Home > Hardware > USB Type-C Reversible Connectors Specifications Published

USB Type-C Reversible Connectors Specifications Published

We now have all sorts of USB receptacles and connectors, but this is supposed to eventually change thanks to type-C connectors, which are small and robust enough to be used in laptop, computer, smartphones, and other type of devices, and will replace the USB type A, micro and mini USB ports. Type-C connectors will also be reversible, so there won’t be a way to insert the cable upside down. The USB 3.0 Promoter Group has just announced the completion of the USB Type-C specification, and transferred it to the USB Implementers Forum (USB-IF) for ongoing management and the establishment of a compliance and certification program.

USB_3_Type_C_Plug_and_Receptable

Key features of Type C specifications include:

  • Entirely new design
    • Tailored for emerging product designs
    • Robust enough for laptops and tablets; slim enough for mobile phones
    • Similar to size of USB 2.0 Micro-B
  • Usability enhancements – Reversible plug orientation and cable direction
  • Supports scalable power charging
  • Future scalability – Designed to support future USB performance needs
  • Mechanical specs
    • Receptacle opening: ~8.4mm x ~2.6mm
    • Durability: 10,000 cycles
  • Improved EMI- and RFI-mitigation features
  • Power delivery capacity – 3A for standard cables and 5A for connectors

USB Type-C is not compatible with older USB connectors and receptacles, so for backward compatibility,  the USB-IF has defined cables which will allow older devices to connect to the new connector, and newer devices to connect to the older connectors. Type C cables and connectors support USB performance at SuperSpeed USB 10 Gbps (USB 3.1) and USB Power Delivery up to 100W.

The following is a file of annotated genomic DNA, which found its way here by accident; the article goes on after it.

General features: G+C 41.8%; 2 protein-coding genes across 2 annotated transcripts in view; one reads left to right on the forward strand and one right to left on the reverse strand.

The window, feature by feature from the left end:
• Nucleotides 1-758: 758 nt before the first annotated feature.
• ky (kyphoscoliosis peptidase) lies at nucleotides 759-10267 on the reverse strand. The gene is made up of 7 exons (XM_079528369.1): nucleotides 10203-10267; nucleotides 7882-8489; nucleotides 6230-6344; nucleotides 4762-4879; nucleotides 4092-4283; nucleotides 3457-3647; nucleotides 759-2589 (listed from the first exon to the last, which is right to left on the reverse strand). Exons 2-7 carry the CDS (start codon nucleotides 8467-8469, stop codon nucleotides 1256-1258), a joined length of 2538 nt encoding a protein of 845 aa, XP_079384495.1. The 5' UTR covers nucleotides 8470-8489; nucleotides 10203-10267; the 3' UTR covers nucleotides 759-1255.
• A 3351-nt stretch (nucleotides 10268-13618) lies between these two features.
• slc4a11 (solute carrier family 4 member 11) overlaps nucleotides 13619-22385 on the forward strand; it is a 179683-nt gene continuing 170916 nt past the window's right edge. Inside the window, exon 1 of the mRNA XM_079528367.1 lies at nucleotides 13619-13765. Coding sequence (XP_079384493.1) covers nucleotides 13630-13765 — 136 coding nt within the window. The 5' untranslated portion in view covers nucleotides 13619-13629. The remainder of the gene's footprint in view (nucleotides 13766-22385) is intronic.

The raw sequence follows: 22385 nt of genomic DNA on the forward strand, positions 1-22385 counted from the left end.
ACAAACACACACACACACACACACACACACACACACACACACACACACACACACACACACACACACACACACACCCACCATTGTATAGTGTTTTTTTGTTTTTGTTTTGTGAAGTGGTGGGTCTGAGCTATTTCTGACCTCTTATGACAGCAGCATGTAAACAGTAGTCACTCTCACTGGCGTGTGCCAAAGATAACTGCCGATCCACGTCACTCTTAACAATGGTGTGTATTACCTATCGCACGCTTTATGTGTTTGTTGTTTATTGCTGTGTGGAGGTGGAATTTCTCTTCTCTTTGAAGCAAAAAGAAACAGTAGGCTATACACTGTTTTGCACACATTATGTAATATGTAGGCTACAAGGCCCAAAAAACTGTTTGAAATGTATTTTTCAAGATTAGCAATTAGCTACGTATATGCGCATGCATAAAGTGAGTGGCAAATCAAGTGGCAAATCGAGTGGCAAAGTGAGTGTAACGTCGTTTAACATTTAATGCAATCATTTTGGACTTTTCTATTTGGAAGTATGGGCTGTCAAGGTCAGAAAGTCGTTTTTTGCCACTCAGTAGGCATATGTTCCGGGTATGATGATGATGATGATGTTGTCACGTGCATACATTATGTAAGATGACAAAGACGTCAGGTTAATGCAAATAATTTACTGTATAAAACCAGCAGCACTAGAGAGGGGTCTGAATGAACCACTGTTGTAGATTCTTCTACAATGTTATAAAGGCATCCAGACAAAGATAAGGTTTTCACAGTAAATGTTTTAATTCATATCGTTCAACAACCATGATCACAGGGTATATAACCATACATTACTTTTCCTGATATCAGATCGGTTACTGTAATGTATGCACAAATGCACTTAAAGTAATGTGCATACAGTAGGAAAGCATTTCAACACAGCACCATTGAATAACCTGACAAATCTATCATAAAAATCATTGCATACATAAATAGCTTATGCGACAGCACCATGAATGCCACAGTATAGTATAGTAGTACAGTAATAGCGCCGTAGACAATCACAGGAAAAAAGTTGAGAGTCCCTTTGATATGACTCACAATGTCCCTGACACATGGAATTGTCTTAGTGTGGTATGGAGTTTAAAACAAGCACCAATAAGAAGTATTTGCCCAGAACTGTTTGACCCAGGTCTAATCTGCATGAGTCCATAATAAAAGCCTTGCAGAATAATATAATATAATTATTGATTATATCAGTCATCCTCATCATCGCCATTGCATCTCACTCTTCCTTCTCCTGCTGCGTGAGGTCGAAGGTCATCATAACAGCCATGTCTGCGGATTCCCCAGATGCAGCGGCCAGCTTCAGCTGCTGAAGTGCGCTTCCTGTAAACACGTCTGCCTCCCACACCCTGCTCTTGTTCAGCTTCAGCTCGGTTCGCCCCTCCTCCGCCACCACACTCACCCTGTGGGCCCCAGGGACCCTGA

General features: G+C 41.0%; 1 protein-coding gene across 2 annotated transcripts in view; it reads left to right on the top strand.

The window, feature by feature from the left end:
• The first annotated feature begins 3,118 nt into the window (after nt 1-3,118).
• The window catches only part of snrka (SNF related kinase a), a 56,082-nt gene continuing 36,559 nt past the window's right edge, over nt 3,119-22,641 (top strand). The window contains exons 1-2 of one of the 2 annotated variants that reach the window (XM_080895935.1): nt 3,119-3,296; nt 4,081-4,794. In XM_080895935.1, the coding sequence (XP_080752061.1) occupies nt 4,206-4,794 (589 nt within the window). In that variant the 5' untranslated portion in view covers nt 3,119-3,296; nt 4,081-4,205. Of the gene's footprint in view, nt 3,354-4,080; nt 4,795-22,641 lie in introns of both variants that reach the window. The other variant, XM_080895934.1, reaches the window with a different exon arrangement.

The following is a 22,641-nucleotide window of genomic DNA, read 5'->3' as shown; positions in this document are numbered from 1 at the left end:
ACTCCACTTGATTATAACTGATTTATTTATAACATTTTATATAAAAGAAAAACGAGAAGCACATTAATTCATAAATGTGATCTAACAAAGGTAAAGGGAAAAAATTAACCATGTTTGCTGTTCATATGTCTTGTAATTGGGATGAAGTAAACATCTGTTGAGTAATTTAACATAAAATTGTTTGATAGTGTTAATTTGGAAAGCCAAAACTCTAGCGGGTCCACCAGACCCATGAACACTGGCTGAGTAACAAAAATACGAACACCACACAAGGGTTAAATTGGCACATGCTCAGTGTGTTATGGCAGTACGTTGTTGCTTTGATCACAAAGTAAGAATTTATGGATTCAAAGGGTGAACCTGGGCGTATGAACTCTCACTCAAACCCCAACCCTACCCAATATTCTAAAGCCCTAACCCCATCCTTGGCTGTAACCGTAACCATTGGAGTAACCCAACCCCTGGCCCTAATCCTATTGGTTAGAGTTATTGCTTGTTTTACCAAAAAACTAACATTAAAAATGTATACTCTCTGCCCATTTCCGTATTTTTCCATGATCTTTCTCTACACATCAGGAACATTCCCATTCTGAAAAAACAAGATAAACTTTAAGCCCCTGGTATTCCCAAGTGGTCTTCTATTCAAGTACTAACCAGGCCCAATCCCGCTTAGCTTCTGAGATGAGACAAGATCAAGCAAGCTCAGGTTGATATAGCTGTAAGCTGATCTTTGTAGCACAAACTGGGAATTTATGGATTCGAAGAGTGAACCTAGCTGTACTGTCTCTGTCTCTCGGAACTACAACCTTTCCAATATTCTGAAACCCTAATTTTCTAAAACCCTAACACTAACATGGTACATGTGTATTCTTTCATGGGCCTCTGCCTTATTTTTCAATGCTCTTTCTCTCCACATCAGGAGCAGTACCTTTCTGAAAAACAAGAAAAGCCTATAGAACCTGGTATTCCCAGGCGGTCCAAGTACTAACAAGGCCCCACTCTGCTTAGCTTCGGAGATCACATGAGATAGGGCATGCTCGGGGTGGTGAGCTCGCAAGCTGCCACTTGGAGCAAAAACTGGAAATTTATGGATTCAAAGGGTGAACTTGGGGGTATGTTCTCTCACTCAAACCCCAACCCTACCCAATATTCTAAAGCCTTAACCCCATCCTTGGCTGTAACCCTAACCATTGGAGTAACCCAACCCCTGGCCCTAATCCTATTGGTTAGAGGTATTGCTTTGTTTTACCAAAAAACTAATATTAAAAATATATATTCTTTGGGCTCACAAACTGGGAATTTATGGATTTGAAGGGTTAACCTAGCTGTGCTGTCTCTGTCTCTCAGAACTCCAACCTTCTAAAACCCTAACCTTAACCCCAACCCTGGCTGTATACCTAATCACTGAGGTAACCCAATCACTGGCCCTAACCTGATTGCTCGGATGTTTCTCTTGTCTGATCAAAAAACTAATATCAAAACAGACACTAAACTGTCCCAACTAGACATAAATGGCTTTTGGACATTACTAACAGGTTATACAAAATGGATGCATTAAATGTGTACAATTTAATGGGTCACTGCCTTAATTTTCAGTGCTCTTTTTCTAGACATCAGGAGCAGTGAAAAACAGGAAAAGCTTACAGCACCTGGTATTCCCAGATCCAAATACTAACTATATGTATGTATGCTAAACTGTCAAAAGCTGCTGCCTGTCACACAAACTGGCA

“USB Type-C Cable and Connector Specification Revision 1.0″ is available as part of USB 3.1 specifications. Since the standard has just been finalized, it will take some time to see devices and cables compliant with Type-C specs.

Via Anandtech and Liliputing

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  1. Harley
    August 13th, 2014 at 15:56 | #1

    USB Power Delivery up to 100W is impressive.

    We’ll see if Apple will continue to oppose :P

  2. giovanni.v
    August 14th, 2014 at 15:38 | #2

    Harley :
    USB Power Delivery up to 100W is impressive.

    But… looking at connectors/cables specifications 5V@3A means 15W, 5V@5A means 25W so how 100 watt fits here? Probabli 100W will be the host aggegated max power capability??

  3. anon
    August 14th, 2014 at 20:17 | #3

    @giovanni.v
    The 100W comes from the fact that the USB “Power Delivery” specifications include the option of using 20V voltage level… Good decision, or not, but that is the marketing ploy, so in theory the connector is capable to deliver 60W (3A * 20V), is that actually achievable for longer than few seconds worth, do not know (yet), but would not count on stable 60W on such thin wires.

    ref: http://www.usb.org/developers/powerdelivery/

  1. August 19th, 2014 at 14:44 | #1